Can Cats Eat Tomatoes?
Small quantities of ripe tomato are safe for curious cats to eat. However, cats are obligate carnivores, so they won’t gain any nutritional benefit by eating tomatoes.
Unripe tomatoes, and the leaves and stems of tomato plant contain a substance called tomatine, which is toxic to cats – so don’t let your cat eat these.
Where Do Tomatoes Come From?
Tomatoes were cultivated as long ago as 700 AD by early the Aztecs. In the 16th century, Spanish explorers brought tomatoes to Europe from Mexico.
Although popular in Southern Europe, for almost two centuries, many people were suspicious of tomatoes, believing them to be poisonous.
Tomatoes were known to be members of the nightshade family.
People feared nightshades not only for their potential to cause physical harm but for their reputed use as tools to summon werewolves!
In addition, it’s likely tomatoes developed a bad reputation due to the type of crockery common to the period. Many plates and bowls of the time were made of pewter, which has a high lead content.
When pewter comes into contact with acidic foods, lead can leach out into the food. Lead ingestion causes serious health problems.
Thus, many mistakenly assumed tomatoes were to blame. Tomatoes finally began to shed their bad reputation in the early 1800s.
A Good Day for Tomatoes
Famously, in the 1820s, Robert Gibbon Johnson stood on the steps of the courthouse in New Jersey and ate a tomato to demonstrate it was safe to eat!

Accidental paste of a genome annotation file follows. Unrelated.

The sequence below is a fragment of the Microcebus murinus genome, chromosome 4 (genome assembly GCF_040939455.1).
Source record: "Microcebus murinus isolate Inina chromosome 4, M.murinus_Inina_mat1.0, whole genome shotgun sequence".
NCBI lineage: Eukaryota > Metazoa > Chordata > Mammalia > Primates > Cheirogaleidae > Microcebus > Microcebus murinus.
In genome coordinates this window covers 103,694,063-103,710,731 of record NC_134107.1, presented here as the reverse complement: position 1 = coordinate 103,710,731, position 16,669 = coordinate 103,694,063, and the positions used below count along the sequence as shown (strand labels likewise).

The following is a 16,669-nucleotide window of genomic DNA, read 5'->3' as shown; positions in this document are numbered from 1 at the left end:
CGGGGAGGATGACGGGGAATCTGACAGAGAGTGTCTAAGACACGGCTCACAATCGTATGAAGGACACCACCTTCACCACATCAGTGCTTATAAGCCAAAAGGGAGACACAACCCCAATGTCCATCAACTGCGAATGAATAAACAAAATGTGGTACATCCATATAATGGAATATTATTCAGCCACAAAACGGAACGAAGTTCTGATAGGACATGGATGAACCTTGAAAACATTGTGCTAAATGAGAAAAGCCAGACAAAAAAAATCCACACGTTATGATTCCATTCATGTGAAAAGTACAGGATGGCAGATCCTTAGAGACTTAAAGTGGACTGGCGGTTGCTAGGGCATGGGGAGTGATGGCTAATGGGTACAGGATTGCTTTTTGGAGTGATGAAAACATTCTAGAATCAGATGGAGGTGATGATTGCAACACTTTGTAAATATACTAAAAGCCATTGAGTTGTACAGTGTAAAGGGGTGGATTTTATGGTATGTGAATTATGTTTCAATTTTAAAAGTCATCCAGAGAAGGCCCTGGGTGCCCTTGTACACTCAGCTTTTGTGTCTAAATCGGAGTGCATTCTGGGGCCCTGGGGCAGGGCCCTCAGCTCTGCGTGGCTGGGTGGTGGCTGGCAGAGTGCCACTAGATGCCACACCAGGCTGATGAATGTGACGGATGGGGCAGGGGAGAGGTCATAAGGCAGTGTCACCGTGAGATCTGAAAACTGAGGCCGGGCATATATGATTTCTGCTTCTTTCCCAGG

By the mid 19th century, the tomato was a kitchen staple.
Today, tomatoes are one of the world’s most popular foods. In 2014, 170 million tonnes of tomatoes were produced worldwide.
Tomatoes are also one of the most popular plants grown by amateur gardeners.
Tomatoes can be grown at home from seed or seedlings, and can be planted directly into soil beds, or grown in containers or greenhouses.
Why Do Tomatoes Have A Reputation For Being Poisonous To Cats?
Tomatoes are part of the nightshade (Solanaceae) family, made up of over 3000 plant species including potatoes, peppers, and eggplant.
To understand why nightshades can be poisonous, we need to understand some of the chemistry of these plants.
Nightshades contain glycoalkaloids.
Glycoalkaloids are chemical compounds made up of alkaloids (nitrogenous compounds known for causing significant physiological effects) and sugars.
Many nightshades- including potatoes- contain the glycoalkaloid solanine.
It is often claimed that it is solanine in tomato plants which makes them dangerous for cats.
The Plot Thickens
However, research suggests it is a different glycoalkaloid, tomatine, which can be problematic.
Tomatine is present in the stem, leaves and fruit of the tomato plant. The good news is that tomatine appears to be less toxic than other types of glycoalkaloid.
Evidence suggests that once ingested tomatine forms a complex with cholesterol. This complex is insoluble, and is excreted with very little tomatine actually absorbed.
Moreover, research has shown that tomatine levels in tomatoes decrease with ripening.
Not a major concern
This would suggest that ripe red tomatoes pose little threat to our feline friends.
However, it is important to remember tomatine is present in higher concentrations in unripe tomatoes, green tomatoes, and the stem and leaves of the tomato plant.
While ingestion of low levels of tomatine is unlikely to prove fatal, it can lead to physical effects.
These include diarrhea, vomiting, loss of appetite, increased heart rate, confusion, dilated pupils and changes in behavior.
What Is A Natural Cat Diet?
Cats are obligate carnivores. This means that they rely on nutrients from animal tissues to meet their body’s requirements.
In the wild, cats eat a high protein diet with some fat and few carbohydrates.